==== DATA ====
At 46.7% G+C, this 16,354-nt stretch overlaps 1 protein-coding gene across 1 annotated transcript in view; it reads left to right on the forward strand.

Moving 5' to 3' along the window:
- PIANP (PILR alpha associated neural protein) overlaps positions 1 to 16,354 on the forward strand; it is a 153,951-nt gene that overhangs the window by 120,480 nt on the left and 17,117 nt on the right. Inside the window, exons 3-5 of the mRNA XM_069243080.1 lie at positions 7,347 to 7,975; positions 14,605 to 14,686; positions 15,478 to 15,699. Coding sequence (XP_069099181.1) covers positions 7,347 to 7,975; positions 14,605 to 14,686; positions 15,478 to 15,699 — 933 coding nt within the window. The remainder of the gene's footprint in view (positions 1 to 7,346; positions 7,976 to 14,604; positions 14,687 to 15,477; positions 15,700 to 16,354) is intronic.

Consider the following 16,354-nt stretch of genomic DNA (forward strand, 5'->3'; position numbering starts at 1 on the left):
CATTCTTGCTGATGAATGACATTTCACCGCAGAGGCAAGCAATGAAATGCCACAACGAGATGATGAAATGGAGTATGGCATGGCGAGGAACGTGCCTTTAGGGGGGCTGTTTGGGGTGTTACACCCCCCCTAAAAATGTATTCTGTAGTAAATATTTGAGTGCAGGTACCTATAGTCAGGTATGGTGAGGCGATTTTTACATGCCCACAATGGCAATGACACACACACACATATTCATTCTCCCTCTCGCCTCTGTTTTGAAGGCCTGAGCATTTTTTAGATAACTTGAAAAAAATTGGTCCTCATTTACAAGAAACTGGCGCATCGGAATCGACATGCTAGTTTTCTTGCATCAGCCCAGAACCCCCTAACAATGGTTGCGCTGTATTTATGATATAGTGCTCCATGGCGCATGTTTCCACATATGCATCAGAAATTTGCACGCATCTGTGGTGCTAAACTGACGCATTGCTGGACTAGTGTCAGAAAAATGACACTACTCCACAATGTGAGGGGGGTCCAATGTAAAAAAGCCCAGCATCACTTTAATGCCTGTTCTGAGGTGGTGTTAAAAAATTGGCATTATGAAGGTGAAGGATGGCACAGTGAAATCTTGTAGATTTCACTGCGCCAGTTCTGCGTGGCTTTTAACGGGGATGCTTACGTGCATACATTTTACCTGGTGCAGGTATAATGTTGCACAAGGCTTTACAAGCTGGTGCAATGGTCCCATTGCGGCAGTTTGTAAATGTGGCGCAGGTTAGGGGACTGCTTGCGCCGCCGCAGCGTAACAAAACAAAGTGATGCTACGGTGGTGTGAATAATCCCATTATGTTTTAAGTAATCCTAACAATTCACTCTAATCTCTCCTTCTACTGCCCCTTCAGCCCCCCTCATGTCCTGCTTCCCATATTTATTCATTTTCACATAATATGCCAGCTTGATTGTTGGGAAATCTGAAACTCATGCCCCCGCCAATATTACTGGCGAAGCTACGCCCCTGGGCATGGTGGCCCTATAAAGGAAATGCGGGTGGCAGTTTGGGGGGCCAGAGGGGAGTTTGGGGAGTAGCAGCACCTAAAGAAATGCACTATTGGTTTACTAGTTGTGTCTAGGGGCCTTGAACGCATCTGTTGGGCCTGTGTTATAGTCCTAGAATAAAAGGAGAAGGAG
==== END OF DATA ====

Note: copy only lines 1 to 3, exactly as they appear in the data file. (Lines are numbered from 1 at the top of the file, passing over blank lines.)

At 46.7% G+C, this 16,354-nt stretch overlaps 1 protein-coding gene across 1 annotated transcript in view; it reads left to right on the forward strand.

Moving 5' to 3' along the window:
- PIANP (PILR alpha associated neural protein) overlaps positions 1 to 16,354 on the forward strand; it is a 153,951-nt gene that overhangs the window by 120,480 nt on the left and 17,117 nt on the right. Inside the window, exons 3-5 of the mRNA XM_069243080.1 lie at positions 7,347 to 7,975; positions 14,605 to 14,686; positions 15,478 to 15,699. Coding sequence (XP_069099181.1) covers positions 7,347 to 7,975; positions 14,605 to 14,686; positions 15,478 to 15,699 — 933 coding nt within the window. The remainder of the gene's footprint in view (positions 1 to 7,346; positions 7,976 to 14,604; positions 14,687 to 15,477; positions 15,700 to 16,354) is intronic.